I didn’t see Miss Greyson at breakfast. But the girls murmured of her appearance to one another. They talked—rather nervously—about how tall and beautiful she was.
“I saw her, too,” Savannah said. “She looked so—so graceful!” She gave a giggle that was nearly hysterical in nature. “I wish that I could be that graceful!”
“Well, that will never happen, so you can stop wishing.” Carrie said around a bite of pancakes.
Savannah’s little smile dropped off of her face.
“Come, on Carrie. Give Savannah some slack,” Kelly said. “I wonder if Miss Greyson’s a model?”
Some of the other girls gave their opinions, each one a little more glamorous than the last.
“A movie star.”
“No, a movie director and a movie star!”
“Maybe she’s even a princess!”
They all liked that one.
I decided to set them straight. “She’s a lawyer.” I said, taking a bite of pancake.
“But that’s not romantic,” Kelly argued.
I shrugged. “That’s what she is. I heard her mother say something to that effect when she was on the phone with somebody once.”
Somebody groaned and the rest followed her lead.
I met Crystal’s gaze and rolled my eyes.
She shook her head, her eyes telling me more than the words she might have spoken.
You are no less romantic, Meredith Windsor.
“No. I guess I’m not.” I muttered.
Angels’ eyes were even more expressive than human eyes. I had found, the more I had learned of this unseen world of angels and demons that every emotion an angel had could not be masked.
Angels didn’t work that way.
The door of the dining room opened.
All of the girls quieted down. Even Kelly.
That’s what made me look up.
Kelly was never quiet for more than five seconds.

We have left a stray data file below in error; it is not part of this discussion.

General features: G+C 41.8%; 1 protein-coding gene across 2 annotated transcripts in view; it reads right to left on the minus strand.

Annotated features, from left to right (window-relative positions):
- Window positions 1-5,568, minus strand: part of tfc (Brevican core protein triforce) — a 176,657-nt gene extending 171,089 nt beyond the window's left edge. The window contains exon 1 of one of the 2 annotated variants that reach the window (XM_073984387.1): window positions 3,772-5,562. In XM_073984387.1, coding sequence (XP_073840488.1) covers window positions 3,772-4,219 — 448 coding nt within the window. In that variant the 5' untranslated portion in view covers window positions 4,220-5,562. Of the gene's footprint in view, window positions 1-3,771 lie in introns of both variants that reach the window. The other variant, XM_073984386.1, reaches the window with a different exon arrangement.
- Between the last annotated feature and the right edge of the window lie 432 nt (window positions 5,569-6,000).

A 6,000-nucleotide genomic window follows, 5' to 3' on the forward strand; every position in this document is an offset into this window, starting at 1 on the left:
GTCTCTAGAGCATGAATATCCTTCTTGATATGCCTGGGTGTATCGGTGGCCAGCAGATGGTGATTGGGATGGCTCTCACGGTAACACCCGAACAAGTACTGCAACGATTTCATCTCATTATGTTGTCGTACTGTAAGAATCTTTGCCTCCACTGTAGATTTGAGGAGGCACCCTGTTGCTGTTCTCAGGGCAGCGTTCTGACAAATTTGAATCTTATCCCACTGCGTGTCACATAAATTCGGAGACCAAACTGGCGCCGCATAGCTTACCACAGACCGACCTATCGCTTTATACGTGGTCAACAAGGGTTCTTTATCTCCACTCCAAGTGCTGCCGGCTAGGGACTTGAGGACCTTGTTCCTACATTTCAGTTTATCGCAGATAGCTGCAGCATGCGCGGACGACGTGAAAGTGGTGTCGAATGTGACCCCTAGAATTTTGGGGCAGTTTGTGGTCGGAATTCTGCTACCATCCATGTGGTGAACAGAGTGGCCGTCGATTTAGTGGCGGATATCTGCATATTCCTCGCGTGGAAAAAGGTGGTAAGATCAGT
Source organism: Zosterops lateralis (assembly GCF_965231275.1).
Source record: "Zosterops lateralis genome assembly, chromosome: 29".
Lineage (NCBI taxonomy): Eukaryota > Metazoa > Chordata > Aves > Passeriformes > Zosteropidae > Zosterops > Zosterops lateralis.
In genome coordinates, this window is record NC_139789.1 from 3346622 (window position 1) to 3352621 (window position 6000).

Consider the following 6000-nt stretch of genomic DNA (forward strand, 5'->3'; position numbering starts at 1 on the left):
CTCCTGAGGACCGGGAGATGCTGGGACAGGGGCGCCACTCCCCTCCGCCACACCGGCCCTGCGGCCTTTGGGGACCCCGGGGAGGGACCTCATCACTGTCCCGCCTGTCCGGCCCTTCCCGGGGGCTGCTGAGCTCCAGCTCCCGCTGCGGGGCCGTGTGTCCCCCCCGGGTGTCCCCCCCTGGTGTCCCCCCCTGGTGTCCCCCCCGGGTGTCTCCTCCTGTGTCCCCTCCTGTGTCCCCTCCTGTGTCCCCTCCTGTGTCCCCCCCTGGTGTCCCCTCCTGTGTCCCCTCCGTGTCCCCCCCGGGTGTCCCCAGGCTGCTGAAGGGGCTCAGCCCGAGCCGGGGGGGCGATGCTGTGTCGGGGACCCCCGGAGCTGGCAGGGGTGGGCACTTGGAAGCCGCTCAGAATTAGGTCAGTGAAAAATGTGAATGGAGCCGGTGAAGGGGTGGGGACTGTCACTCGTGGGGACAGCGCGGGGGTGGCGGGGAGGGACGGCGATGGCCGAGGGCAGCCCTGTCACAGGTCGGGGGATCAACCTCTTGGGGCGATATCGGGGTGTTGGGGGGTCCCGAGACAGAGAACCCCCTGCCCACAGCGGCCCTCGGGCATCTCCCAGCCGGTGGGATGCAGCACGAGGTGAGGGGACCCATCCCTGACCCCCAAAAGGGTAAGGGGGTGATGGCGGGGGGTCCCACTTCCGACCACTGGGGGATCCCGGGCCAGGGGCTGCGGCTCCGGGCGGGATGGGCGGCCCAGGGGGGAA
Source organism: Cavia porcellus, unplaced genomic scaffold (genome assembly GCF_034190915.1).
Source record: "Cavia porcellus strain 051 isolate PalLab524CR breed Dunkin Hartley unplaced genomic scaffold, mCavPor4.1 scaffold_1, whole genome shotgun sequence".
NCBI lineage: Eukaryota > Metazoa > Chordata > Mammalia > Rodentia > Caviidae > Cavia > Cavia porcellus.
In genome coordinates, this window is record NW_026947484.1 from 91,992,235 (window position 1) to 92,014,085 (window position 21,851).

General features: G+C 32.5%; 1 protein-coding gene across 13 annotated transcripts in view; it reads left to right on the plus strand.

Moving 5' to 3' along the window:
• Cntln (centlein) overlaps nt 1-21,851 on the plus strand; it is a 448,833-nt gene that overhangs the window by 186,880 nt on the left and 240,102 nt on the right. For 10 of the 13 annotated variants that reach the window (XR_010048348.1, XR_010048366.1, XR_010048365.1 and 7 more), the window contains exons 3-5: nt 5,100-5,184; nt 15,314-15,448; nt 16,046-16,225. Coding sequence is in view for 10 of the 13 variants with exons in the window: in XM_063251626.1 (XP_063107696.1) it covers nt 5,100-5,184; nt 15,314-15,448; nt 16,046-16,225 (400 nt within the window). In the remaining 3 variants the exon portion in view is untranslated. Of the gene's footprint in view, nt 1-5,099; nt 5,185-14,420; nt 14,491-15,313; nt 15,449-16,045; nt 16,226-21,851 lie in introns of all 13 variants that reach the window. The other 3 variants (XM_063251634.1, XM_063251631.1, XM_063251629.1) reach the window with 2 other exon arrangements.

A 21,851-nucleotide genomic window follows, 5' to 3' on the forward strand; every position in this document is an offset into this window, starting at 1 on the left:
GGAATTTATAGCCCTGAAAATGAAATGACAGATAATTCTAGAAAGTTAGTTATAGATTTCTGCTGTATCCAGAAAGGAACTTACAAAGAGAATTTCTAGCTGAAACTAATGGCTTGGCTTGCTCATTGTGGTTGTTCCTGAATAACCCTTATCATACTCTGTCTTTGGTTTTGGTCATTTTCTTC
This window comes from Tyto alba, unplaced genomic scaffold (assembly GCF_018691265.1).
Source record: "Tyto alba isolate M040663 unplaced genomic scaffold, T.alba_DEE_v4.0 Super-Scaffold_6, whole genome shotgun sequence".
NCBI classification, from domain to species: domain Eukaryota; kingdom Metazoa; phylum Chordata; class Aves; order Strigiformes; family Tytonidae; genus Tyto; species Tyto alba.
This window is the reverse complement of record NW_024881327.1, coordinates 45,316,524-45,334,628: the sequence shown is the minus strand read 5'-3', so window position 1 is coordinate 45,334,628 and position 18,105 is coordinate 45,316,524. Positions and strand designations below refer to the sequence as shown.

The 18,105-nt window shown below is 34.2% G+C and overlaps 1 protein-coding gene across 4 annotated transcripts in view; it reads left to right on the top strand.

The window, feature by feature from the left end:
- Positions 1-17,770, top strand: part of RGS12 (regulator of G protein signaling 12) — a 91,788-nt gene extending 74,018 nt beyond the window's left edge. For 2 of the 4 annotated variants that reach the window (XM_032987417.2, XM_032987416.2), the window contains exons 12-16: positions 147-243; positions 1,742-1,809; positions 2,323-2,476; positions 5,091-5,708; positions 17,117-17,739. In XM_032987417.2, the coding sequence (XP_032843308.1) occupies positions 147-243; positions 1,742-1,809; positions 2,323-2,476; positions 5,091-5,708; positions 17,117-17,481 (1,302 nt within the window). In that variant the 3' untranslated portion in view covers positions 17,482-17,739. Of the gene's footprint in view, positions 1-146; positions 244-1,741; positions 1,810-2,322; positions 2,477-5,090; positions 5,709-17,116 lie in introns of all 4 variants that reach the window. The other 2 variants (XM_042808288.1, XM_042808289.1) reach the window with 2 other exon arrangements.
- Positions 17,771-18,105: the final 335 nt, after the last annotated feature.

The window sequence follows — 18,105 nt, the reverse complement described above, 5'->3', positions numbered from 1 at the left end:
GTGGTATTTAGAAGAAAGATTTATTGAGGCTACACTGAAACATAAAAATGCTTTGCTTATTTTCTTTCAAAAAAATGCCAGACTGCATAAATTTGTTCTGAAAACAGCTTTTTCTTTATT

The figure that I saw was the one I had been expecting to see.
She certainly was dressed up for a day at the orphanage. She had a shiny silver jacket coordinated with a dressy white blouse and black slacks. Her platinum blonde hair was pulled back into a severe bun at the crown of her head. Diamond earrings winked at me from perfectly shaped shell ears. Ice blue eyes peered coldly across the room full of girls. Her trusty demon Contros peered over her shoulder, enjoying every moment of the control he exerted over her.
I guess we all knew who was boss around here.
I dropped my eyes back down to what I was eating. Might as well finish breakfast if she was just going to stand there staring at us. Some of the others noticed me and took courage to do so as well.
Then Miss Greyson walked to the head of the table, her heels tapping out a staccato rhythm.
All eyes turned toward her.
I didn’t even glance at her.
Let her change these lives as she would.
I would be the same wherever I went.
I finished the last of my pancake and grabbed my glass full of orange juice.
She began to speak.
I didn’t really listen, as I was planning the day out.
It was Saturday. Cleaning day. I knew what my chore was this week.
Taking the rugs outside, shaking them, sweeping the floors.
I sighed a little.
“…so I believe it is in your best interest, girls, that I select the right person for this job as I don’t believe I would exactly fit it.”
Hm. How was this person to be selected, then? I frowned then, chastising myself.
She was grieving. Or…at least as much as she could holding that demon as close as she was.
I set my glass on the table, standing up. “Miss Greyson,” I addressed her. “I was wondering when the funeral would be.”
She was slightly taken aback. I could see it around the edges of her eyes as the lines tightened slightly before relaxing once more. “Th—the funeral. Yes. I suppose you all are wondering. Forgive me for not speaking of it sooner. It’s to be at 11:00 on Tuesday. She’ll be buried right behind the orphanage. Beneath the willow tree.” She stopped, clenching her jaw, before continuing. “It was her final wish.”
Miss Greyson drifted off somewhere in her mind before reeling herself back in. “Well, then…I want all of you to carry on with your normal tasks. Which is cleaning the house from top to bottom since it’s Saturday. I will be in my—” She nearly choked on the word, but she got it out. “Mother’s office if anybody needs me.” She then whirled about and left the room.
I admired her strength. But I knew that it would run out all too soon.
For she would accept no strength other than her own.
I wondered what she would do when her strength ran out.
That afternoon, after the chores were complete, lunch was eaten, the dishes washed and put away, I sat on a swing that was part of the swing set on top of the hill overlooking the orphanage. I wrapped my hands around the chains that held the swing, holding on tightly.